6. Add the beer, cover the skillet and reduce the heat to a low simmer.

7. Poach the chicken for 10 to 15 minutes.

8. While the chicken is poaching, roast the chili and green pepper. Wash the peppers and place them on a lipped baking sheet. Broil them 3-4 inches away from the heating element. Turn them about every five minutes until they are well charred on all sides.

9. Remove the chilies from the oven and put them in a plastic bag until they are cool enough to handle.

Tip: The plastic bag continues to steam the chilies and makes it easier to remove the tough skins.

10. Skin and seed the chilies and dice them finely. Reserve the chilies until later.

11. Remove the chicken to a plate and let it cool. When it is cool enough to handle, shred the chicken finely.

Tip: Take each piece of breast and squeeze to break up the meat. Pull the strands of muscles apart so that you have a pile of half to three quarter inch strings of meat.

12. Reserve the poaching liquid.

Tip: Many cooks would recommend straining the solids out of this cooking liquid; I am not one of them.

13. Add the remaining corn oil to the skillet and sauté the onions and celery until they are starting to pick up some color, about 5 minutes.

14. Add the garlic and sauté until fragrant, about one minute.

15. Pull the vegetables to the edges of the skillet and add the seasoning. Toast the spices in the open space for 30 to forty seconds and then pull the vegetables back into the center of the pan.

16. Add the chopped chilies and cilantro stems to the skillet and continue to stir to mix, about one minute.

17. Add the chicken shreds, reserve liquid and lime juice to the skillet and stir to blend. Simmer for 5 to 10 minutes.

18. Use this time to prep the rest of the condiments, if you have not already.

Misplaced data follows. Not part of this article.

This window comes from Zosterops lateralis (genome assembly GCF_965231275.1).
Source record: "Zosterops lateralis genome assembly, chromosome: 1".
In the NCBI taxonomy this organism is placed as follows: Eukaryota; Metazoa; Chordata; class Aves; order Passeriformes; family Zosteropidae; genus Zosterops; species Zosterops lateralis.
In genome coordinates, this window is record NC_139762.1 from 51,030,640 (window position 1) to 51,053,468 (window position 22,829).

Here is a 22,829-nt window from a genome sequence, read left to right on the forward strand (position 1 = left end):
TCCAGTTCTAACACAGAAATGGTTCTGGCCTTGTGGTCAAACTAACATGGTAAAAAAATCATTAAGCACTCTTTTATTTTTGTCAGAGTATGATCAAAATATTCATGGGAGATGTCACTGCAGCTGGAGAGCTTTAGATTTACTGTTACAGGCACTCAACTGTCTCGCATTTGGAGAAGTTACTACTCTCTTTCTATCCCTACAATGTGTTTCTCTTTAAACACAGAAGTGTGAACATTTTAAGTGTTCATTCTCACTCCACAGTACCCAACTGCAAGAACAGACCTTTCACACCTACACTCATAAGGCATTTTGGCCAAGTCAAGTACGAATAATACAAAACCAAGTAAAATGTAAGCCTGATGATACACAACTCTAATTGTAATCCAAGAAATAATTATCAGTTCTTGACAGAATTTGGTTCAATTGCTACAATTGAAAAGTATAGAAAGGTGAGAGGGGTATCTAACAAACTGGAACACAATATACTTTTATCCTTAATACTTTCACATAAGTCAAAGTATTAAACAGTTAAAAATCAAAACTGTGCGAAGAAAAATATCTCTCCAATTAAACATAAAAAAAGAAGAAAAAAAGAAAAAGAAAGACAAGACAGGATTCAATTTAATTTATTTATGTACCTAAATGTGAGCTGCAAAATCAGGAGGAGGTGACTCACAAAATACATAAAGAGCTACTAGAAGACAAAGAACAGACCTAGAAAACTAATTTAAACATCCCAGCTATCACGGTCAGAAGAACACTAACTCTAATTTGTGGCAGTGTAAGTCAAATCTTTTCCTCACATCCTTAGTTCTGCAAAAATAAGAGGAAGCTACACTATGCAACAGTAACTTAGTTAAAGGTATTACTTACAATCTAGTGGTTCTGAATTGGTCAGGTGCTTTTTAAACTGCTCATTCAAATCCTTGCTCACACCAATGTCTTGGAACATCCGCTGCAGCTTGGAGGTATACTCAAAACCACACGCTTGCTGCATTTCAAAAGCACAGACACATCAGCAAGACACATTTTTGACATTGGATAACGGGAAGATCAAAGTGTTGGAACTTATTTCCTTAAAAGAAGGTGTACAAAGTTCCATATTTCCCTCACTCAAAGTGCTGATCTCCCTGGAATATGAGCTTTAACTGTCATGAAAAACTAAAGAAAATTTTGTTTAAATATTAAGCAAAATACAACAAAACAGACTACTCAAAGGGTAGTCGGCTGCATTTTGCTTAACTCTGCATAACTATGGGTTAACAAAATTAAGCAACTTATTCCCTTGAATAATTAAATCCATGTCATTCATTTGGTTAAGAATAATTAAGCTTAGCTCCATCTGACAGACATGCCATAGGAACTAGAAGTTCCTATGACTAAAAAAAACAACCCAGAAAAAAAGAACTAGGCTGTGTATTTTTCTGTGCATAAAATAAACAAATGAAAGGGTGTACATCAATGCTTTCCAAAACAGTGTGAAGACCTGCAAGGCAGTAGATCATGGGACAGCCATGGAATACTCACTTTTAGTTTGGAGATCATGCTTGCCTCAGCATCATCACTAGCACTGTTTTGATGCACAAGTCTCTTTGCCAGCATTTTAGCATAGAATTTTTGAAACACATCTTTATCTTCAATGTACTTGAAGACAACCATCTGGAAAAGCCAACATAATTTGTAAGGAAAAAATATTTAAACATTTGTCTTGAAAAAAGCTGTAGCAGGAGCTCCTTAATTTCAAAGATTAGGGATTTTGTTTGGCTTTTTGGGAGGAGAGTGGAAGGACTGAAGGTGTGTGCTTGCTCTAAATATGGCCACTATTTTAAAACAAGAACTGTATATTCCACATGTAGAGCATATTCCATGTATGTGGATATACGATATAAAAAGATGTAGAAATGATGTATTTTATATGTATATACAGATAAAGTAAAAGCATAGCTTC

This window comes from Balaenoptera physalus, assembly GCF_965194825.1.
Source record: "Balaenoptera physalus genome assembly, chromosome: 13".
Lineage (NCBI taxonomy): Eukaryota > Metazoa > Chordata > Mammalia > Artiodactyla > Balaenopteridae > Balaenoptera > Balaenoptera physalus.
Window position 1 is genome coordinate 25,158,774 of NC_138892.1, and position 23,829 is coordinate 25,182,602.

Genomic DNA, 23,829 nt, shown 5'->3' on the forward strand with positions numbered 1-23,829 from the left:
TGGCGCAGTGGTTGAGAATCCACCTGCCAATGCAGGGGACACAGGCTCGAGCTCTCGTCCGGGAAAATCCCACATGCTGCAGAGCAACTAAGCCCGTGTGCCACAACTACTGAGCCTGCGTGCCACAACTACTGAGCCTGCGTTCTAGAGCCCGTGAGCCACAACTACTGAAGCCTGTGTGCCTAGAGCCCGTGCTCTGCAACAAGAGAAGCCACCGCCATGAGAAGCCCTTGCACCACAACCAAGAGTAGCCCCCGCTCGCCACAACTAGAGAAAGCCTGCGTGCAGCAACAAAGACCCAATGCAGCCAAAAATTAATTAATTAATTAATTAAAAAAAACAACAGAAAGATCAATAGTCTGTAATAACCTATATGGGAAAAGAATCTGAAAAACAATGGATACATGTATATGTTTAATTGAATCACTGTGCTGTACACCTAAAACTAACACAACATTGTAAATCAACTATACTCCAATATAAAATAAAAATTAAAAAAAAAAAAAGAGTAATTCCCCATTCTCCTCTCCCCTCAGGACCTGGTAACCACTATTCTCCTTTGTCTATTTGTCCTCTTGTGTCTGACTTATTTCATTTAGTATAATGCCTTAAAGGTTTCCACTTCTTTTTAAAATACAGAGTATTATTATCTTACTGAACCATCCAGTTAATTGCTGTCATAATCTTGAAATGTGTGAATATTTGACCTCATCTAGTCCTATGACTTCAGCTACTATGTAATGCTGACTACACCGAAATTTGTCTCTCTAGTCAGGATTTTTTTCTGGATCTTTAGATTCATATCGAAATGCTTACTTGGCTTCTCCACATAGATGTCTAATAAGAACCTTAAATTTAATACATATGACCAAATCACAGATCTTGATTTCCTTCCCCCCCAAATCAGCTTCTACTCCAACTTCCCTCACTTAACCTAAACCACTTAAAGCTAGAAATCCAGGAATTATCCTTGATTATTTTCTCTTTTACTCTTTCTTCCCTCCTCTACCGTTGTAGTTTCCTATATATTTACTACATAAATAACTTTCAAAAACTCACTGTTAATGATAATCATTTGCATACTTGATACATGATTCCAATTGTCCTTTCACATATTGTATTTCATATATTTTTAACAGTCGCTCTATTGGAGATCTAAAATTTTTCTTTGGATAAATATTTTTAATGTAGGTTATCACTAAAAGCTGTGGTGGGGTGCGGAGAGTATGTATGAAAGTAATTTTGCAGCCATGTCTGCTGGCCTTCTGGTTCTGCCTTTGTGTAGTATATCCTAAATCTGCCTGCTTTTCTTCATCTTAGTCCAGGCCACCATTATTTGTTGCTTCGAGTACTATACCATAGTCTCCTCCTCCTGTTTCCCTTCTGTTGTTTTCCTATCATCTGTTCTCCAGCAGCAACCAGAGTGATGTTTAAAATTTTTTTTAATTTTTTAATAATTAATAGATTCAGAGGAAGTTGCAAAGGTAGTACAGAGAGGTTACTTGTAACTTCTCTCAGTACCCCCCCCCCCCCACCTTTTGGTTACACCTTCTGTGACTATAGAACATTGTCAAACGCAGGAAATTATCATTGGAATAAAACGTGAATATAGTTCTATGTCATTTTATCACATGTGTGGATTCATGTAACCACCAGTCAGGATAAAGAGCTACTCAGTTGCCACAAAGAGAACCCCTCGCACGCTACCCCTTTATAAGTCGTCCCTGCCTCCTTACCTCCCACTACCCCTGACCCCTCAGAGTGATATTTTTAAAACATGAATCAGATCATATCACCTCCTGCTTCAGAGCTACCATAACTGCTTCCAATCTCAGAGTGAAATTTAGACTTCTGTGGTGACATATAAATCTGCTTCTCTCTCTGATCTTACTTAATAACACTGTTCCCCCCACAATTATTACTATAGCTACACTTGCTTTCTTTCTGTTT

Tip: After you have diced the avocado squeeze one tablespoon of lime juice on it and toss to coat. This prevents it from turning brown.

19. Wrap the tortilla in 2 sheets of paper towel and microwave for one minute to steam them.

Tip: Open the package of tortillas and use a knife or fork to peel them apart right after you remove them from the microwave. This prevents them from turning into a solid block as they cool. Rewrap the tortillas and serve.

20. When most of the moisture has cooked off from the taco meat, transfer it to a serving bowl.

21. Present the meat with the tortillas and a selection of condiments.


Filed under Main Dishes, Poultry

4 responses to “Karl’s Chicken Tacos

  1. sarahshotts

    Love your blog title! 😉

  2. Pingback: Karl’s Pollo Picante Samsa | Jabberwocky Stew

  3. Pingback: Karl’s Chicken Taco Soup | Jabberwocky Stew

  4. Pingback: Karl’s Jolokia Chocolate Chicken Fajita Tacos | Jabberwocky Stew

Leave a Reply

Fill in your details below or click an icon to log in:

WordPress.com Logo

You are commenting using your WordPress.com account. Log Out /  Change )

Twitter picture

You are commenting using your Twitter account. Log Out /  Change )

Facebook photo

You are commenting using your Facebook account. Log Out /  Change )

Connecting to %s

This site uses Akismet to reduce spam. Learn how your comment data is processed.